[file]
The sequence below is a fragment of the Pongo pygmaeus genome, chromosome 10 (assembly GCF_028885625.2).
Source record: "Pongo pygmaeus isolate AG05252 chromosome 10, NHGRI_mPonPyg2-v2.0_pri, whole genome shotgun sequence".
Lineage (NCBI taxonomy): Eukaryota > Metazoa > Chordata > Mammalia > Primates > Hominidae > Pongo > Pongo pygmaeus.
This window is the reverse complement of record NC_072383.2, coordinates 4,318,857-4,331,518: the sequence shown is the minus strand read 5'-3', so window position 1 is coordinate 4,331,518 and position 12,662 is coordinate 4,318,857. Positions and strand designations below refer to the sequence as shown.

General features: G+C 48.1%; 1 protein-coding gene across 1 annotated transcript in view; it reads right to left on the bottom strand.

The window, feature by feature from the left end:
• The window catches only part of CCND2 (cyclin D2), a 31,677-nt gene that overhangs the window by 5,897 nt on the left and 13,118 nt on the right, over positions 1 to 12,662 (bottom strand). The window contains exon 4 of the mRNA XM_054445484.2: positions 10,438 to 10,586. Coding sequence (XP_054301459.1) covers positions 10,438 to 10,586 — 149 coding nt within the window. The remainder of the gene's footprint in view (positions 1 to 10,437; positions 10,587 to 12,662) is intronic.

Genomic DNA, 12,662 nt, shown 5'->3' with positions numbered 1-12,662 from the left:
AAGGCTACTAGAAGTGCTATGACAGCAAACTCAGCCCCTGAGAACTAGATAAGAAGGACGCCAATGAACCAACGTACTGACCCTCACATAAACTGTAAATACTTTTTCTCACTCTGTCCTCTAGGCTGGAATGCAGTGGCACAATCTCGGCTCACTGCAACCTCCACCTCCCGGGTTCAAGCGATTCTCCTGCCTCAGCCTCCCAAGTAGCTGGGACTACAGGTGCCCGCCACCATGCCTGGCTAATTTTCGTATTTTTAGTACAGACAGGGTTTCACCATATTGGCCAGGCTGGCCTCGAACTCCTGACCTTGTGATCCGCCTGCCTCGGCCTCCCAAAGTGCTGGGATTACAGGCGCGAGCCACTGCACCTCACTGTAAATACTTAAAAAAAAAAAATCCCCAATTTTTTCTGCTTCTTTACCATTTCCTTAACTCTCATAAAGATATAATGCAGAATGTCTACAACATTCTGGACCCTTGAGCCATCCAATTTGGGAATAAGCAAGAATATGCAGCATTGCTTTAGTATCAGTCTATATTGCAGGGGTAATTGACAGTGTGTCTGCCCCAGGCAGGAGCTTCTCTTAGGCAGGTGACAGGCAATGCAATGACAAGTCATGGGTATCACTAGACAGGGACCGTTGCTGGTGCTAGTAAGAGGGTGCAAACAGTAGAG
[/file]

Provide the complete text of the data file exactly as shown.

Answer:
The sequence below is a fragment of the Pongo pygmaeus genome, chromosome 10 (assembly GCF_028885625.2).
Source record: "Pongo pygmaeus isolate AG05252 chromosome 10, NHGRI_mPonPyg2-v2.0_pri, whole genome shotgun sequence".
Lineage (NCBI taxonomy): Eukaryota > Metazoa > Chordata > Mammalia > Primates > Hominidae > Pongo > Pongo pygmaeus.
This window is the reverse complement of record NC_072383.2, coordinates 4,318,857-4,331,518: the sequence shown is the minus strand read 5'-3', so window position 1 is coordinate 4,331,518 and position 12,662 is coordinate 4,318,857. Positions and strand designations below refer to the sequence as shown.

General features: G+C 48.1%; 1 protein-coding gene across 1 annotated transcript in view; it reads right to left on the bottom strand.

The window, feature by feature from the left end:
• The window catches only part of CCND2 (cyclin D2), a 31,677-nt gene that overhangs the window by 5,897 nt on the left and 13,118 nt on the right, over positions 1 to 12,662 (bottom strand). The window contains exon 4 of the mRNA XM_054445484.2: positions 10,438 to 10,586. Coding sequence (XP_054301459.1) covers positions 10,438 to 10,586 — 149 coding nt within the window. The remainder of the gene's footprint in view (positions 1 to 10,437; positions 10,587 to 12,662) is intronic.

Genomic DNA, 12,662 nt, shown 5'->3' with positions numbered 1-12,662 from the left:
AAGGCTACTAGAAGTGCTATGACAGCAAACTCAGCCCCTGAGAACTAGATAAGAAGGACGCCAATGAACCAACGTACTGACCCTCACATAAACTGTAAATACTTTTTCTCACTCTGTCCTCTAGGCTGGAATGCAGTGGCACAATCTCGGCTCACTGCAACCTCCACCTCCCGGGTTCAAGCGATTCTCCTGCCTCAGCCTCCCAAGTAGCTGGGACTACAGGTGCCCGCCACCATGCCTGGCTAATTTTCGTATTTTTAGTACAGACAGGGTTTCACCATATTGGCCAGGCTGGCCTCGAACTCCTGACCTTGTGATCCGCCTGCCTCGGCCTCCCAAAGTGCTGGGATTACAGGCGCGAGCCACTGCACCTCACTGTAAATACTTAAAAAAAAAAAATCCCCAATTTTTTCTGCTTCTTTACCATTTCCTTAACTCTCATAAAGATATAATGCAGAATGTCTACAACATTCTGGACCCTTGAGCCATCCAATTTGGGAATAAGCAAGAATATGCAGCATTGCTTTAGTATCAGTCTATATTGCAGGGGTAATTGACAGTGTGTCTGCCCCAGGCAGGAGCTTCTCTTAGGCAGGTGACAGGCAATGCAATGACAAGTCATGGGTATCACTAGACAGGGACCGTTGCTGGTGCTAGTAAGAGGGTGCAAACAGTAGAG